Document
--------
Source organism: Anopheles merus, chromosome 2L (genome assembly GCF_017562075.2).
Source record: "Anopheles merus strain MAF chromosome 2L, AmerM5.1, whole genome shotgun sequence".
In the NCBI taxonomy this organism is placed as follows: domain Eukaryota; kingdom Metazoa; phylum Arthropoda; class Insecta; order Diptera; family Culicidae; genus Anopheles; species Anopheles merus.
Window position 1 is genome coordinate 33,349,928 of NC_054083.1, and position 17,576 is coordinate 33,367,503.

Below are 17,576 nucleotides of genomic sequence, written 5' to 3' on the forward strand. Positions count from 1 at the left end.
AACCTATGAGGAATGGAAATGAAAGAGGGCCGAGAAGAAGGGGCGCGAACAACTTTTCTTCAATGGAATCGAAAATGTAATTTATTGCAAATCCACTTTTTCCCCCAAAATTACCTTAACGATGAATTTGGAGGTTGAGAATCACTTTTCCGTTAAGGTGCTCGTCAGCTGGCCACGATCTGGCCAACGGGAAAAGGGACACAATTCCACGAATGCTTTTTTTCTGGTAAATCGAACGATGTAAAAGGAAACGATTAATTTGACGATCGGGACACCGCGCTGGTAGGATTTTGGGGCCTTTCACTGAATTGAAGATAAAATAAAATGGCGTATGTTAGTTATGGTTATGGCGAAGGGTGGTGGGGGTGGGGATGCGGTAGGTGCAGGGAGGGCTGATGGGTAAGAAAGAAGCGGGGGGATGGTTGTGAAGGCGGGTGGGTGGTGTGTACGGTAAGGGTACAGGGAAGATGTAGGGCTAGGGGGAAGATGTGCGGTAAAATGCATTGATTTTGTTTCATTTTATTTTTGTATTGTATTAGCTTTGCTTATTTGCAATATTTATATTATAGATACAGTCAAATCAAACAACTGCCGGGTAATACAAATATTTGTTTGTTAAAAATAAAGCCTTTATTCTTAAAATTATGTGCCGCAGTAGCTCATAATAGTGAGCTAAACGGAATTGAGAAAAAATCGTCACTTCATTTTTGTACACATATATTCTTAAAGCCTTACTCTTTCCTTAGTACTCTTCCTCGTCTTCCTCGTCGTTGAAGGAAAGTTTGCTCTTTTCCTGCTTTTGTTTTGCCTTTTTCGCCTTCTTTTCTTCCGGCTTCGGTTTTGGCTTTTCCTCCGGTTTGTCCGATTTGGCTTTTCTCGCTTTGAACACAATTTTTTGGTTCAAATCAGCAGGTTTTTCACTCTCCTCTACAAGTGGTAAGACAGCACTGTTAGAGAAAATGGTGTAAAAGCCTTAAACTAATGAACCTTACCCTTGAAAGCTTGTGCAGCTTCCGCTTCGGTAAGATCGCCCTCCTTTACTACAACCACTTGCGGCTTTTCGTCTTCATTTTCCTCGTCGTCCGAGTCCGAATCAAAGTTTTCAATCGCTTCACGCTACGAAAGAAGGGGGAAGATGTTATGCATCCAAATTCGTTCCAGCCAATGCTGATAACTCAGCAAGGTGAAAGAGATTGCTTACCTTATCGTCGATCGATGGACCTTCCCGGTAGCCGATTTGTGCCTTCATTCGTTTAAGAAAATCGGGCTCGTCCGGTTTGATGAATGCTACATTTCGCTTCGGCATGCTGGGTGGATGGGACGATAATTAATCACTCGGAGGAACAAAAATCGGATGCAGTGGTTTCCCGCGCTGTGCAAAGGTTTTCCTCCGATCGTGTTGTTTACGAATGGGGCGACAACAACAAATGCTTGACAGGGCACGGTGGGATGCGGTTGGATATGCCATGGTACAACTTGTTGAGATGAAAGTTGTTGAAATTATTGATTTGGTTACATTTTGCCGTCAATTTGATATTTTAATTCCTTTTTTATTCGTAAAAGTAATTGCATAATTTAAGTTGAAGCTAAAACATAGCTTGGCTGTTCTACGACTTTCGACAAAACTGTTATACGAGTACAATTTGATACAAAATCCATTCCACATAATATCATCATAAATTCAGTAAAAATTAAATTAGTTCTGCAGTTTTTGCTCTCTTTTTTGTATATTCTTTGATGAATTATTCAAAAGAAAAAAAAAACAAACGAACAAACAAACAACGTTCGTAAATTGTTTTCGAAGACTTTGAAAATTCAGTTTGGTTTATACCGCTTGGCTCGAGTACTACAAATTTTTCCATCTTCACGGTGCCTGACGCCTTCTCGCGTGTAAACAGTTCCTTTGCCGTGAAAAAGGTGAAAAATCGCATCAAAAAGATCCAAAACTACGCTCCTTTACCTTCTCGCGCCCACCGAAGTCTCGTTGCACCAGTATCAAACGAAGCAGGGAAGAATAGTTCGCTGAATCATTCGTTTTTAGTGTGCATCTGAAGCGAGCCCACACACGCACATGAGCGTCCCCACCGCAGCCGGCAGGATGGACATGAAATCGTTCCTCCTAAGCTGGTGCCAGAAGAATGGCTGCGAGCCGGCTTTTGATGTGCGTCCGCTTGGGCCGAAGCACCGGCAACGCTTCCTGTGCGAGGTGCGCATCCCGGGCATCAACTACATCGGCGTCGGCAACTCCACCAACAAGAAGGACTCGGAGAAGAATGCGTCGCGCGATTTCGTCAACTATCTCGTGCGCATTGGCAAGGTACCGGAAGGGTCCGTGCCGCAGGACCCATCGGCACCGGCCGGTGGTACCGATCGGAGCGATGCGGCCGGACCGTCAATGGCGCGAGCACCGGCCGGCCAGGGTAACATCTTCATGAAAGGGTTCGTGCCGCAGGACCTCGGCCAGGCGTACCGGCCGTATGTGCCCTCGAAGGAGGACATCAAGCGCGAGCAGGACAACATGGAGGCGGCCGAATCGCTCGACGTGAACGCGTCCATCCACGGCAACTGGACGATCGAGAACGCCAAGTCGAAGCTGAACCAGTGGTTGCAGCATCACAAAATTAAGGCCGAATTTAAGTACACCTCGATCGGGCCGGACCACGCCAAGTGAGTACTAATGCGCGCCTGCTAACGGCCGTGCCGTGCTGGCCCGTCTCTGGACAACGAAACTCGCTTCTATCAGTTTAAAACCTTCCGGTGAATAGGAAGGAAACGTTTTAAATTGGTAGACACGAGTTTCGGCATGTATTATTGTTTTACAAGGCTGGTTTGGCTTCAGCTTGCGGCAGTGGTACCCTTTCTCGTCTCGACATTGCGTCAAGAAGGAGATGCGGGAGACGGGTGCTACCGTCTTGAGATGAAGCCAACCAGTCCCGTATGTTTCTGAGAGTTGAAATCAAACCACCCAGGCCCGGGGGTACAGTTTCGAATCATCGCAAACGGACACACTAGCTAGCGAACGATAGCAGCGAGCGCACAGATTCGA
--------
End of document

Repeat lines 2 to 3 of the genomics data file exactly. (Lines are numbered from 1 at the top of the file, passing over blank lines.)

Source record: "Anopheles merus strain MAF chromosome 2L, AmerM5.1, whole genome shotgun sequence".
In the NCBI taxonomy this organism is placed as follows: domain Eukaryota; kingdom Metazoa; phylum Arthropoda; class Insecta; order Diptera; family Culicidae; genus Anopheles; species Anopheles merus.